Las Vegas Raiders’ Black leadership is a picture of progress
Las Vegas is NFL’s first club to have African Americans at team president, general manager and head coach
The photo, which is unlike any in NFL history, shows the hiring potential of both the Las Vegas Raiders and the league at large.
Before the Raiders’ 30-6 victory over the visiting New York Giants in Week 9, club president Sandra Douglass Morgan – the first Black woman in that role in the NFL – stood on the field at Allegiant Stadium flanked by interim head coach Antonio Pierce and interim general manager Champ Kelly, who also are African American. Granted, Pierce and Kelly may merely be placeholders for the remainder of the season after the Raiders’ organizational shakeup. Still, for a league that has doubled its efforts recently to address an inclusive hiring problem at the franchise level, the photo is a powerful snapshot in time.
No one should be surprised that the Raiders’ leadership focuses on diversity at the team’s highest levels.
Las Vegas is the NFL’s first club to have three African Americans in those key roles simultaneously. In 2022, Raiders owner Mark Davis hired Morgan, who’s also of Korean descent. Under the guidance of then-owner Al Davis, Mark’s father, the Raiders had the league’s first Latino head coach to win a Super Bowl (Tom Flores) and the first African American head coach in the league’s modern era (Art Shell).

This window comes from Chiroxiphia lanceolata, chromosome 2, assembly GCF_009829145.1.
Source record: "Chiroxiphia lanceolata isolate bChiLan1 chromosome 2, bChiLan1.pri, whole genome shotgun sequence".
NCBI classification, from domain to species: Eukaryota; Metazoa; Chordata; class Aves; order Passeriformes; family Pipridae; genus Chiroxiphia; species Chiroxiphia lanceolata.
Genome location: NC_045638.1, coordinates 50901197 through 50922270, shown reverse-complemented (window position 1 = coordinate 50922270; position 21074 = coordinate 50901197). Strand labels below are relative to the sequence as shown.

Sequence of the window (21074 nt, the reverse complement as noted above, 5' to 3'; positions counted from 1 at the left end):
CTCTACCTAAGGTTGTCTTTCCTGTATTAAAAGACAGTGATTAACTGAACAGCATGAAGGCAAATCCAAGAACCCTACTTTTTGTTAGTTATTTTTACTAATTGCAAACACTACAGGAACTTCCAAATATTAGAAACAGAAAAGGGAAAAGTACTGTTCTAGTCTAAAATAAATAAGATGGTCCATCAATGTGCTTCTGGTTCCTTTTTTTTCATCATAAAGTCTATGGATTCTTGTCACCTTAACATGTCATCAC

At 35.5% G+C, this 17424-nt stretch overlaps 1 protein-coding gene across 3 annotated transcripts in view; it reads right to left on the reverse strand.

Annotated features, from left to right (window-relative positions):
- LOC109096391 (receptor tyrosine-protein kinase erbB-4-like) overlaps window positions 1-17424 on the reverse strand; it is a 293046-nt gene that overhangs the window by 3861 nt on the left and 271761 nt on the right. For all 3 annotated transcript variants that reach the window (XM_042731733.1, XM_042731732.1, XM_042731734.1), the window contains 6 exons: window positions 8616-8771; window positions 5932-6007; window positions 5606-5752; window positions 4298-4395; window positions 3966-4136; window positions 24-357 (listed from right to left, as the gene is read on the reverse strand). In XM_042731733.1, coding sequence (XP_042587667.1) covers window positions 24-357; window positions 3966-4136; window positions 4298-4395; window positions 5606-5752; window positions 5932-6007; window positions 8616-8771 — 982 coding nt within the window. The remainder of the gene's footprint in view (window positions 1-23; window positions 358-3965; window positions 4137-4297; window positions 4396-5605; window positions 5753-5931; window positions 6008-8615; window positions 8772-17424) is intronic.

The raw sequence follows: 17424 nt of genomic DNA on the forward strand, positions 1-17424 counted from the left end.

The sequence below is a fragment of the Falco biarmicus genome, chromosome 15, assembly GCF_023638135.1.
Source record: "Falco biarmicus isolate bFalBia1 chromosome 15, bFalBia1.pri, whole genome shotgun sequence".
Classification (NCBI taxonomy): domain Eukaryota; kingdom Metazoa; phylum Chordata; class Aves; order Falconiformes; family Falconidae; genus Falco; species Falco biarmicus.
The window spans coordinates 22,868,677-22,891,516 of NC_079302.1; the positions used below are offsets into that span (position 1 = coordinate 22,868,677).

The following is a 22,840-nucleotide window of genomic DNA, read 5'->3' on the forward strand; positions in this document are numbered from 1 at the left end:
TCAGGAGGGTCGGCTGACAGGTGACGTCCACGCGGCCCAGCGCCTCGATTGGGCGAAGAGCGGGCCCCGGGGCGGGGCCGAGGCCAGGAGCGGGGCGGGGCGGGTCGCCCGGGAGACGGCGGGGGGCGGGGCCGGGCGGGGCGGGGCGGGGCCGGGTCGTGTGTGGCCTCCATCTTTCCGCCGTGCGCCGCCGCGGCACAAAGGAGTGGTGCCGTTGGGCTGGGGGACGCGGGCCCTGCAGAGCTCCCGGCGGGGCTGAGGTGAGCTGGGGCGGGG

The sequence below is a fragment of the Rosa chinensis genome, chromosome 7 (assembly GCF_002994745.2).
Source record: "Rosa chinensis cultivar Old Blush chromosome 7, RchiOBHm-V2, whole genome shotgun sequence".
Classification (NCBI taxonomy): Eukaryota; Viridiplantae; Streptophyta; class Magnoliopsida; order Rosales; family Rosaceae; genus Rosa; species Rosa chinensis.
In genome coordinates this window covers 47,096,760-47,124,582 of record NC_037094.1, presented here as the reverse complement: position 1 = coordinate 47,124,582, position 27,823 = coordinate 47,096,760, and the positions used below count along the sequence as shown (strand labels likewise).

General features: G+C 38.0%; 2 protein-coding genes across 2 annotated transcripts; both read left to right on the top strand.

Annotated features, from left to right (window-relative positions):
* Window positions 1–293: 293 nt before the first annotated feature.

Former Raiders executive Amy Trask was among the highest-ranking women in pro sports. Mark Davis also added to the franchise’s legacy in this area by hiring one-time general manager Reggie McKenzie, who is Black. No doubt about it: On the matter of inclusive hiring, the Raiders have been way ahead of the competition.
Just lead, baby.
Last week, Mark Davis kicked off the NFL’s next hiring cycle by sacking head coach Josh McDaniels and general manager Dave Ziegler. Davis replaced them with Pierce and Kelly, respectively, who had strong opening acts in their auditions for the permanent gigs.
That’s clear, said Rod Graves, the executive director of the Fritz Pollard Alliance.
“The Raiders’ recent victory was impressive. I join others who credit Antonio Pierce for his immediate impact as the interim head coach,” Graves, leader of the alliance, an independent group that advises the league on matters of diversity, equity and inclusion in hiring, wrote Wednesday in an email to Andscape.
“It will likely be said that Antonio Pierce coaches the same way he played the game [with preparedness and passion]. The combination of Pierce and Champ Kelly as GM should provide the team with the leadership and stability they have longed for.”
Although the woeful Giants (2-7) are tied for the league’s second-worst record through nine games, every victory counts. Moreover, to hear some league officials familiar with the Raiders’ dysfunction under the McDaniels-Ziegler regime tell it, Pierce and Kelly are moving the football operation in one direction again. At the Raiders’ Henderson, Nevada, headquarters, that hadn’t been the case for some time.